Let’s assume we don’t want the composition of the atmosphere to keep changing because we’ve gotten used to things the way they are and let’s assume that we stabilize human emissions about where they are now or in a few years. All we need is for the plants to remove an additional 18 gigatons of CO2/year and sequester it as carbon in the soil and we will have completely neutralized the human contribution. That’s not unreasonable to work towards since they are already processing more than 450 gigatons/year and since they are already increasing their production without any help from us. Since plants grow faster when they have more fuel, an additional upside of plants using our excess CO2 is that the amount of food crops per acre will increase. Also soil with more carbon in it requires less irrigation and fertilization. What’s not to like?

Nevertheless, if we just wait for plants to evolve to establish a new equilibrium (which they always have done and will do eventually), we will be doing a pretty big science experiment with the effects of atmospheric CO2 on climate. Last week I wrote about an initiative at the Salk Institute to develop Ideal Plants® which have woody roots that increase the amount of carbon left in the soil when the plant is harvested or dies. We can also speed up the evolution of plants adapted to the increases in atmospheric CO2 which have occurred since 1750 and get these new plants disseminated; I’m sure there are people working on this.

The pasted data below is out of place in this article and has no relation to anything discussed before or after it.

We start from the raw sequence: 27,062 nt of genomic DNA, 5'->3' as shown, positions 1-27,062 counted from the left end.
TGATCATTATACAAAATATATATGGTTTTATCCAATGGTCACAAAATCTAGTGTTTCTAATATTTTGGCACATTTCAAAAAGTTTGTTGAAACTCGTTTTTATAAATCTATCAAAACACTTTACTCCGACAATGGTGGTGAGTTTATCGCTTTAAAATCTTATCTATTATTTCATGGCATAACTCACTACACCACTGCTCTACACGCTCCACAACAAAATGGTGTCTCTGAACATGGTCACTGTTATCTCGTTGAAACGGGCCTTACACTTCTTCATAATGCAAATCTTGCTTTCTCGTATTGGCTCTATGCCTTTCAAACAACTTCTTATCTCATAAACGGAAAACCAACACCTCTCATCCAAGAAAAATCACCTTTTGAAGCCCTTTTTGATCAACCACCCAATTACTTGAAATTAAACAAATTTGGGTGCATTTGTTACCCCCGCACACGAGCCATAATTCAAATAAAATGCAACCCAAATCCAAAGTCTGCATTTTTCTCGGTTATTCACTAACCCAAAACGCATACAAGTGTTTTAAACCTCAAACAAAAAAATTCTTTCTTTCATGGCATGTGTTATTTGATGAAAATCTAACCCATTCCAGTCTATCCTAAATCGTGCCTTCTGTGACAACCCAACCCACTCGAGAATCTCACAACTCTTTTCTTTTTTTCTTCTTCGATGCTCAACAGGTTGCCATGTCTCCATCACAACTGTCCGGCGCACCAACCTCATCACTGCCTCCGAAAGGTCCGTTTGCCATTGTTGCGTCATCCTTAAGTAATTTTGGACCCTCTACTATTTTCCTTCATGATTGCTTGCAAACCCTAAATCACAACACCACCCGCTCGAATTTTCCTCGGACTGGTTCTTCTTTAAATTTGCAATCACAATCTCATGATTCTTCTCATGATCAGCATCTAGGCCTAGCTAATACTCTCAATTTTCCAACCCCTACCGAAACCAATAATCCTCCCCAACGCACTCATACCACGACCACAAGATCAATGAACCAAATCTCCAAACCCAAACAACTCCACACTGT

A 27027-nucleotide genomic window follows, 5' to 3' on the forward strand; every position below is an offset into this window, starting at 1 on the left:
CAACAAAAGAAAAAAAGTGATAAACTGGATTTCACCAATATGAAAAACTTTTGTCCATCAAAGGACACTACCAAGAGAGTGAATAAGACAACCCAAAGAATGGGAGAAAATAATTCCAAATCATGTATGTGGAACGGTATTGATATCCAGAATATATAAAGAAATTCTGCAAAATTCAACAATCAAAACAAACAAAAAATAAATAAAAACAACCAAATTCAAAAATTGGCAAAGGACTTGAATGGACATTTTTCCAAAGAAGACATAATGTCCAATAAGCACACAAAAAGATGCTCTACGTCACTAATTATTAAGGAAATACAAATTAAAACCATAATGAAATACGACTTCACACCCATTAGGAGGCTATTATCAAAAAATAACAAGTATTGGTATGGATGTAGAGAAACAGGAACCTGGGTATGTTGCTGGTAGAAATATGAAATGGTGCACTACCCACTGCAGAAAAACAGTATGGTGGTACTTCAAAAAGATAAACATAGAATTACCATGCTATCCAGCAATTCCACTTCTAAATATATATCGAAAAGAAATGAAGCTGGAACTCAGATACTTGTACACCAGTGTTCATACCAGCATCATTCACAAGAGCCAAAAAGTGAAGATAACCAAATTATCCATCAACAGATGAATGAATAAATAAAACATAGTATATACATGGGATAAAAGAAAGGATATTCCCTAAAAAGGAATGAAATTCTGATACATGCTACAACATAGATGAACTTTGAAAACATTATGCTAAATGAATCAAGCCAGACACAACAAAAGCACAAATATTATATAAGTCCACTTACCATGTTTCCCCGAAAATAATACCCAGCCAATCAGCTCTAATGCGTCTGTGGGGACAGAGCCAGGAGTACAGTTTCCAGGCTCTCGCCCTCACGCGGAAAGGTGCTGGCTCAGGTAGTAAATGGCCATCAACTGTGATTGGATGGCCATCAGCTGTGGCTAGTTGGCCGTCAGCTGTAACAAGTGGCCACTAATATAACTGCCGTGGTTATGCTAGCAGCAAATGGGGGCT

We have made progress in reducing CO2 emissions both by replacing coal with natural gas and by adding renewables to our energy mix. There is no reason why that progress should stop. Although the news is dominated by deforestation, developing countries are reforesting. The green hills of Vermont were denuded 100 years ago for sheep farming. As counties come out of poverty, which they are doing rapidly, they are probably not going to shun air condition, cars and meat; but they are likely to reforest when they don’t need to burn every scrap of wood for fuel. If we reforest with greener trees which store more carbon, all the better.